Besides the many historical monuments that Delhi is famous for, the capital city of India now draws tourists to its organic market at the Sunder Nursery—the green hub, which is now a valuable part of Delhi’s urban heritage. Similar eco parks are also being developed in metro cities of India like Kolkata for people to have an interactive experience with nature.
Text & Photographs : Manjira Majumdar
February is one of the best times to visit Delhi. The bitter winter has bid adieu and the ‘lohri’ songs have been sung over bonfires. The temperatures start rising. The flowers are all abloom and the verdant greenery with wide open spaces and monuments, along with lovely sunshine, make certain tourist hot spots, ever so enjoyable.
A walk in and around Janpath, lazily gazing at curio shops or eyeing the colourful bags and cushions spilling over from the pavements; a quick bite at Wenger’s confectionary located in colonial Connaught Place, are worth a thousand emotions. In addition, hanging out at the art and cultural centre at Triveni Kala Sangam, bargain hunting for crafts and textiles at Dilli Haat are perennial favourites. So are a visit to the Qutub Minar, the Humayan’s Tomb, Lodhi Gardens and Jama Masjid areas for a feel of history and heritage. For gastronomical delights, there is always the Parathe-wali Gali, the meaty fare at Karim’s, and Nathu’s for sweets. But all this is part of our old associations with a city that is changing beyond recognition.
The modern Delhi of the glitzy malls, the swanky eating joints offering a mind boggling variety always prepares you for something new. The various walks – heritage, gastronomical, nature –that are conducted by guides acquaint you to the city; almost like old wine packaged in new bottles. Added to the list today are the organic markets with their mindboggling fare.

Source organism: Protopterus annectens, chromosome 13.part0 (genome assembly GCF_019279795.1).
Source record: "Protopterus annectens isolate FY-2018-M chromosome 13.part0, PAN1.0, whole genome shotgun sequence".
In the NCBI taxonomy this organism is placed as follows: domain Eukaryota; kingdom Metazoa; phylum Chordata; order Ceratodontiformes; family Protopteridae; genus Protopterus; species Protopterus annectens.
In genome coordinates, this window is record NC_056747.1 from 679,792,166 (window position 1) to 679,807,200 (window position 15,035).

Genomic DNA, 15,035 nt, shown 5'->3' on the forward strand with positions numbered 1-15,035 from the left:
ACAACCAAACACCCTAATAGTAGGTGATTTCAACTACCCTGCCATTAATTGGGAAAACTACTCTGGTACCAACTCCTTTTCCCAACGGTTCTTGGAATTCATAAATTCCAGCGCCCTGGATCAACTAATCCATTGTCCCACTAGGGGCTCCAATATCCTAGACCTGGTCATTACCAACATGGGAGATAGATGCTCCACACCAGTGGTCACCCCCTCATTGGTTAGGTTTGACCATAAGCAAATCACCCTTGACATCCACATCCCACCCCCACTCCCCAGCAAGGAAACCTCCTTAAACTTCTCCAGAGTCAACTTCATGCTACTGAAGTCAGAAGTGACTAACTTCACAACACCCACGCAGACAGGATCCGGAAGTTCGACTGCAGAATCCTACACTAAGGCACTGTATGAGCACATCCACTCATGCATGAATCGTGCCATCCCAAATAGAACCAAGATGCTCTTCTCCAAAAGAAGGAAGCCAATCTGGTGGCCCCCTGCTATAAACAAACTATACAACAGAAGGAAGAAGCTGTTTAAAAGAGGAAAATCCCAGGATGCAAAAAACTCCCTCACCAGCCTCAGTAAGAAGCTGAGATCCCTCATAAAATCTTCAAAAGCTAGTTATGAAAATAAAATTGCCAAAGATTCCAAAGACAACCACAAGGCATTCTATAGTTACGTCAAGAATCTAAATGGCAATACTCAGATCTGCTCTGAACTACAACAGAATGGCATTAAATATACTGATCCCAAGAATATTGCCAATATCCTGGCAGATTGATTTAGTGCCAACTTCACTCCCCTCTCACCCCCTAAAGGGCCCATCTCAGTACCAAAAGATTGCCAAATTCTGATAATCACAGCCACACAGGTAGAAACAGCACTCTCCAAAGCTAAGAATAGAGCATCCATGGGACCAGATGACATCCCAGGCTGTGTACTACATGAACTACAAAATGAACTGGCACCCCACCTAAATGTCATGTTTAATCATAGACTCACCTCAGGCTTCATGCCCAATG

Organic markets are of two types: one where you get exotic type of vegetables and fruits for which a more controlled temperature is required; and the other where you get the regular kind of vegetables like potato, cabbage, cauliflower, ladyfinger, etc.,but grown organically without using chemical fertilizers – just compost made of natural matter like dead leaves and natural waste.
Terms such as farmers` markets and organic came to be first associated with foreign exotic vegetables and fruits not all of which were grown here or easily available in India; vegetables such as asparagus, zucchini, kale and before that broccoli and Brussels sprouts that was available only at select outlets in metro cities. More and more items were being added to the ever-growing list –kiwi, avocado, aloe vera, quinoa, desi moringa and tulsi tea. Now, the good news is that we can organically grow anything. Or maybe we were growing it but did not have an easily recognisable name or an organic tag for the products. And New Delhi being our capital city is always a step ahead when it comes to introducing anything new. The northern states of India — Punjab, Himachal Pradesh and Uttarkhand which are blessed with cool climate are the major producers and suppliers of some of the exotic vegetables and fruits available in the metro cities in India.
The Sunday organic market at the Sunder Nursery behind Humayan’s Tomb in Delhi provides you with an amazing experience to see, feel and buy a large variety of organic products. Formerly known as Azim Bagh, it is a 16th-century heritage park complex housing 15 heritage monuments. During the British rule, the nursery was established to grow experimental plants, which gave it its current designation as Sunder Nursery. The “Sunder” part of the name comes from the Sunder Burj tomb located in the same premises.